I'll believe you when I'll see tests with more than 1 sample then, and can take a look at what this method can do. I'm a bit skeptical because I've seen many of this "miracolous" papers, rapidly gone into oblivion due to the fact that they don't scale well with production work.
    This one for example is explicitly aimed at realtime visualization, and may be bound to a kind of bias that won't work for normal rendering. Or maybe yes. We'll see. So far the result looks poor to me, almost like a openGL version
    Everything's relative. Even saying "Everything's relative".



  14. #234
    Member Ace Dragon's Avatar
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    Looking at it again, I am coming to an agreement with Lsscpp about the shadows. It does an amazing job with primary shadows, but secondary shadows get destroyed during the filtering process.

    Too bad really, the current Cycles denoising uses a form of NLM filtering and the new technique is clearly superior in other areas such as preserving textures and the handling of really bright areas (perhaps it could be possible to merge some of the nicer bits into the current denoising code, but I don't know).
    Last edited by Ace Dragon; 14-Jul-17 at 16:01.
    Sweet Dragon dreams, lovely Dragon kisses, gorgeous Dragon hugs. How sweet would life be to romp with Dragons, teasing you with their fire and you being in their games, perhaps they can even turn you into one as well.
    Adventures in Cycles; My official sketchbook



  15. #235
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    Ran through... so if i understand correctly it's intended for GI cache?
    Last edited by burnin; 14-Jul-17 at 15:46.



  16. #236
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    The Paper I was waiting for is out: http://research.nvidia.com/sites/def...f_preprint.pdf

    Very cool.



  17. #237
    Member Mobiledeveloper's Avatar
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    have anybody ever seen this ?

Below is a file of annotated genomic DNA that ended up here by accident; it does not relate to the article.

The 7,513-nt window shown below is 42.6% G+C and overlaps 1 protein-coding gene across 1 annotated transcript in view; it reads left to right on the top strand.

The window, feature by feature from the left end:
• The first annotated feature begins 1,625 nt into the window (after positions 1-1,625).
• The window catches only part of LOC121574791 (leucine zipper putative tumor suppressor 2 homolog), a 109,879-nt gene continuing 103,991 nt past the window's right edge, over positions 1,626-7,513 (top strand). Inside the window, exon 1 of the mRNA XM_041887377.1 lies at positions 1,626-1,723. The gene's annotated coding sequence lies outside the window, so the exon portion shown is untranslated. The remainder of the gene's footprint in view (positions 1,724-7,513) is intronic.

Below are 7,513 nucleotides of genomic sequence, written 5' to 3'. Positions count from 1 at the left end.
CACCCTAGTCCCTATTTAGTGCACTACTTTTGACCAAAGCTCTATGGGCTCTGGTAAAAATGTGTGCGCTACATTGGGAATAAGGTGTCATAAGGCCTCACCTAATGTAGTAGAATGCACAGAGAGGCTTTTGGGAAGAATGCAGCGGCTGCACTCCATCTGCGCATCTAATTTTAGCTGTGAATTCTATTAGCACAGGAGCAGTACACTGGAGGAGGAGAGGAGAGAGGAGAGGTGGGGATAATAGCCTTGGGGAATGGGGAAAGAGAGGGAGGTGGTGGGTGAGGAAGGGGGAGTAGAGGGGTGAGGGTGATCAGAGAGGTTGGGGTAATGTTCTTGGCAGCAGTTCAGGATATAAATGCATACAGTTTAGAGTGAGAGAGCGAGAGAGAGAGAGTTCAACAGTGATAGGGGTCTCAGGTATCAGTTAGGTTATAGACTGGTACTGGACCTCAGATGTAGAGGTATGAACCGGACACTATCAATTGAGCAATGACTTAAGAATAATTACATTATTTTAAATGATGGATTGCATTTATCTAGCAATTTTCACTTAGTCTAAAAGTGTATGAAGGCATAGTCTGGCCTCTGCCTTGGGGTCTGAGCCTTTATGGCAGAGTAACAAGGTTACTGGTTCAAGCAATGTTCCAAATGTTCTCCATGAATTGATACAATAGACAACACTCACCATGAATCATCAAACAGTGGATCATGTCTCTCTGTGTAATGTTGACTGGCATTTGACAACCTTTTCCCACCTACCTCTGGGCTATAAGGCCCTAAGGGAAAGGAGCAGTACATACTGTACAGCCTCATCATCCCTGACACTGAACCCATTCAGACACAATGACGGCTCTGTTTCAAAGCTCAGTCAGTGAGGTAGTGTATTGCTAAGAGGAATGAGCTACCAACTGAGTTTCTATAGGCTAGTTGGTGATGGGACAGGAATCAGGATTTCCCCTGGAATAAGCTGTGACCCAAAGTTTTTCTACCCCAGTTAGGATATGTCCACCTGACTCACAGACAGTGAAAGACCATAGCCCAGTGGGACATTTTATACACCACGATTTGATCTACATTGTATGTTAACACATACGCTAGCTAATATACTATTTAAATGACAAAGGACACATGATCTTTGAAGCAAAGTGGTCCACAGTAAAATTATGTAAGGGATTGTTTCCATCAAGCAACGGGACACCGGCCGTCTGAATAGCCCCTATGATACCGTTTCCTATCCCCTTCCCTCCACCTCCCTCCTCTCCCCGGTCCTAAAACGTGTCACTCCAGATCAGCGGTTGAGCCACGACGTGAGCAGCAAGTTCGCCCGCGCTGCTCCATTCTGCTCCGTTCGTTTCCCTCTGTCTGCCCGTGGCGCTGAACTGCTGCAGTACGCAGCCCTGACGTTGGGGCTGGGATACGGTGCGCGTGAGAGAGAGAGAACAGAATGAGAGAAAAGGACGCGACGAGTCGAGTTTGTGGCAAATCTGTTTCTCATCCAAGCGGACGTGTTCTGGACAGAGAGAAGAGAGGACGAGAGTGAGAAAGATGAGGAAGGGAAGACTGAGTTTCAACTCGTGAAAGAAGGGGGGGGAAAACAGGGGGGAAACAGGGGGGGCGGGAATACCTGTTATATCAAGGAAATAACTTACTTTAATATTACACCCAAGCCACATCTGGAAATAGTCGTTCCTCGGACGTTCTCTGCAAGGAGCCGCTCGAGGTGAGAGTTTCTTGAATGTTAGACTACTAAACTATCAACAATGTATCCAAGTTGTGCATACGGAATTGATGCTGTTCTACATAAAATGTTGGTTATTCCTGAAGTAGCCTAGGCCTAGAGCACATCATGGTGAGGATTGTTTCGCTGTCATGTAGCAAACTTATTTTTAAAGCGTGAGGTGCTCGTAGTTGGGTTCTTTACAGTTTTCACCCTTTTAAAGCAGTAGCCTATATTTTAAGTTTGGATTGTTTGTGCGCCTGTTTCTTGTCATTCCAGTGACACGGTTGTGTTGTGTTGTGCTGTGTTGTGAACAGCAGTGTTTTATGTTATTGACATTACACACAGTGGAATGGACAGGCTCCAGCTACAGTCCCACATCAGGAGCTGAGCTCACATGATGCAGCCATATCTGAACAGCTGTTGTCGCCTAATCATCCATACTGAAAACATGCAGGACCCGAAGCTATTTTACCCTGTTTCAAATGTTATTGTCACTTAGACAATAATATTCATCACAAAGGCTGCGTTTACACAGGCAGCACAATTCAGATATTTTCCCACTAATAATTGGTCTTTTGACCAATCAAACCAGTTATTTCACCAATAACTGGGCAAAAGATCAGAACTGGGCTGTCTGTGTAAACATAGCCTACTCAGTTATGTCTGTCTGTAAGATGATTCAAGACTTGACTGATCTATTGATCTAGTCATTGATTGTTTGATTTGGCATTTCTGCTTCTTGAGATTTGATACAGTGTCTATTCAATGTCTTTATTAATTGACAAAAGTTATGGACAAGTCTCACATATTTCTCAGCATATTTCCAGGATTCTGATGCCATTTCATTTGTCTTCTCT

https://youtu.be/ND96G9UZxxA?t=30s

    but this is an awesome demo how fast ray tracing can be on the mobile phone (if I understand correctly) in comparison to cycles (PowerVR 6XT GR6500 mobile GPU - Ray Tracing demos vs Nvidia Geforce GTX 980 Ti).
    I am learning English so sorry for any mistakes.
    my animations: https://www.youtube.com/channel/UCbV...Y9ExjzjaIprrAA
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  18. #238
    Originally Posted by Mobiledeveloper View Post
    have anybody ever seen this ?

    https://youtu.be/ND96G9UZxxA?t=30s

    but this is an awesome demo how fast ray tracing can be on the mobile phone (if I understand correctly) in comparison to cycles (PowerVR 6XT GR6500 mobile GPU - Ray Tracing demos vs Nvidia Geforce GTX 980 Ti).
    Everything from Imagination is a vaporware.



  19. #239
    Hello,
    I would like to ask when it will be integrated for GPU? Thanks.
    Blender + 3DS Max, GTX 1070 + RX 480



  20. #240
    Jar091 :
    just read how your implementation works. OMG it's so simple!!!! and clever. I originally thought it's somehow comparing to neighbouring pixels, which would be plain nonesense to do only with pix color and not all the other maps like normal e.t.c. so I didn't pay attention to what you did. This however is really great.
    The main advantage of this type of algorithm is that it doesn't depend on tiling, different other maps, refractions e.t.c.
    - so it's very solid in various situations.

    Hope this gets into master soon...

    One thing about the logarithmic mapping - I always save my animations in 16bit depth to be able to do nice colorcorrections, which could bring out some noise. But I think people in production should understand this and potentially bring the image close to result allready in cycles, so this shouldn't matter so much...

    I also saw the blender projects patch thread. I see there are issues with caustics + maybe too early checks which can get a tile not to render anymore while there is still noise.
    I thought of possible solutions:
    - check for the border between tiles. If there is a clear line, re-send the problematic tile to the renderer again and mix results
    - don't allow users to go so low, enable fist check after first n samles.

    btw, greetings from Brno!
    Last edited by pildanovak; 04-Sep-17 at 02:30.